And he was gone.
I started the Taurusand headed west.I called Craig,my cancer-curing doctor friend in St. Louis, and he assured me that no, I wasnot going to die of a jellyfish sting.After an hour or so my leg stoppedthrobbing, and the swelling went away.As I entered Mobileand started looking for something interesting to do in Alabama, it occurred tome that I’d gotten my adventure in Florida after all.And, for a few hours at least, I hadn’t been the least bitlonely.
And that’s when Irealized I’d left my shoes on the beach, back in Pensacola.
“The Jellyfish Cop” is an excerpt from “48 States in 48 Days,” abook by Paul Jury about a road trip he took to all 48 continental states oncehe graduated college and realized he had no plan.
 Perhaps it has something to do with partying too muchevery time I visit Florida. Nah.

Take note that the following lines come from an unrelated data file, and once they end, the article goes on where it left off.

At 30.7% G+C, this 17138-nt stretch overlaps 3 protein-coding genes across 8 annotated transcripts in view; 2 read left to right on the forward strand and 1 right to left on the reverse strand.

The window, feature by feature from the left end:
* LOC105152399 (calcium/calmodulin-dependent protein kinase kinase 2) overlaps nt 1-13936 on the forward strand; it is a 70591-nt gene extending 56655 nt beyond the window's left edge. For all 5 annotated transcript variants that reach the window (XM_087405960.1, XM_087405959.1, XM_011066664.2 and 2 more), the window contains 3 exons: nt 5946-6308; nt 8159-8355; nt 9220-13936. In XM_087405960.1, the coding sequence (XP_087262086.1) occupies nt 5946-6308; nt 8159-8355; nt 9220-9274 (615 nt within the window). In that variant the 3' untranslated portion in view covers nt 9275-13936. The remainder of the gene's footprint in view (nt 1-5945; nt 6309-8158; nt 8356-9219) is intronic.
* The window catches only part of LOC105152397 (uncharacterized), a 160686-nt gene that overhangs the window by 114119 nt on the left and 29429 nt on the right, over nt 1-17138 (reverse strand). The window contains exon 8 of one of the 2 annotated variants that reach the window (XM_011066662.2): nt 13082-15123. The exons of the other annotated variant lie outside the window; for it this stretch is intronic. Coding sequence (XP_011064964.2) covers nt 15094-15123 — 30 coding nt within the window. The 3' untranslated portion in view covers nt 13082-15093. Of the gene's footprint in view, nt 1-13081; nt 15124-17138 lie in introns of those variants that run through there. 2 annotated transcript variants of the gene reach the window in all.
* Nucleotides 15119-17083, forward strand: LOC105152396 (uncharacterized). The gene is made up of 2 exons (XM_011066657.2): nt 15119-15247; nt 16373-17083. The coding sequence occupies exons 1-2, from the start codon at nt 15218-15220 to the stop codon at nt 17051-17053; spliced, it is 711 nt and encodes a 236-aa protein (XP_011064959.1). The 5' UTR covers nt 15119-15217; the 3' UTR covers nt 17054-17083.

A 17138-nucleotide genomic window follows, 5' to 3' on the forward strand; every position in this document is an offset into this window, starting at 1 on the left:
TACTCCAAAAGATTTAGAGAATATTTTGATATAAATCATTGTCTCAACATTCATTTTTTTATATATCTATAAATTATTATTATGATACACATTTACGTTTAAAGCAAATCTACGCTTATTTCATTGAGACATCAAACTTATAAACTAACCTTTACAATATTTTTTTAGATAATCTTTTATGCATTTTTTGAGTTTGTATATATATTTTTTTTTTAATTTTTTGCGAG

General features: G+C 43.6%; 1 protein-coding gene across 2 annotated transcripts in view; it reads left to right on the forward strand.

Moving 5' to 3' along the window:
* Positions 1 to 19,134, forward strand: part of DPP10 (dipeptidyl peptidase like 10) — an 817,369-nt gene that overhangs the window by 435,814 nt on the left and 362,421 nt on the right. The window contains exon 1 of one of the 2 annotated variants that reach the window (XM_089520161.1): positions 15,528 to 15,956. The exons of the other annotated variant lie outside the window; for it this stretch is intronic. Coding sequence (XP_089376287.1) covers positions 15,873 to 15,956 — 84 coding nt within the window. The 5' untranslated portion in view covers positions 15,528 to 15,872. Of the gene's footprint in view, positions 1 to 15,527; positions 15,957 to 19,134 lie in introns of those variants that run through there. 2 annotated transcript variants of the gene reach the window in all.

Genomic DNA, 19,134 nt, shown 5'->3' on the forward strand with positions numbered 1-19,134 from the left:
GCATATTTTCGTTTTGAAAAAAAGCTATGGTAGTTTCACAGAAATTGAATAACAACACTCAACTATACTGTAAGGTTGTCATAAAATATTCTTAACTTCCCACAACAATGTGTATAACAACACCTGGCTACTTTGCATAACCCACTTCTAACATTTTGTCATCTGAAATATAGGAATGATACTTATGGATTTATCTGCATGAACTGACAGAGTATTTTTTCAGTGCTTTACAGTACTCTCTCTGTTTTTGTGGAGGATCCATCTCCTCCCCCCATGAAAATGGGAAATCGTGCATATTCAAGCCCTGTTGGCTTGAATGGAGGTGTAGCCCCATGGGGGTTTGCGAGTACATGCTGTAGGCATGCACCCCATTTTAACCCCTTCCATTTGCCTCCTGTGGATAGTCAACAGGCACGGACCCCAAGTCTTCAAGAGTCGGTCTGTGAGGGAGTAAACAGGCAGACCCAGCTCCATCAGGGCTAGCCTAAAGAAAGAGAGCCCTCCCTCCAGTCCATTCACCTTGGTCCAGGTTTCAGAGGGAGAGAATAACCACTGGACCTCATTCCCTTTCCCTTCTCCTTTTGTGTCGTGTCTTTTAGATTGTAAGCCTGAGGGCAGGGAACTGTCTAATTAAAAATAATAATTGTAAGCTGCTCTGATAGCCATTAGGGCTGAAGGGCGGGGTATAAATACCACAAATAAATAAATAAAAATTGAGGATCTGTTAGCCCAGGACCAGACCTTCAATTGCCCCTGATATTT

Who was notenthusiastic about my dodging her for eight weeks.
 Why Pensacola seemed like a good place for adventure,I don’t recall; I guess I’d recently seen the movie “Contact” and thought maybeI’d see Jodie Foster, or some aliens.
 As a Minnesota boy, being stung by random crap in theocean was not something I had a lot of experience with.
And it’s not like I was even attacking their jellyfish nest! Though thisvengeful thought would occur to me later.
And the idea of laying sideways on the Pensacola sand peeing on myself seemedoddly inappropriate, even for someone who’d just slept on a beach.
 The rule was: I already had four of them on my record,and if I got one more, the Minnesota DMV had promised to tear up my license,something that seemed quite detrimental to a
48-state road trip.
 Did Imention it felt like my leg was going to fall off?
Censorship is never over for those who have experienced it. It is a brand on the imagination that affects the individual who has suffered it, forever. —Noam Chomsky, American activist and professor of linguistics at MIT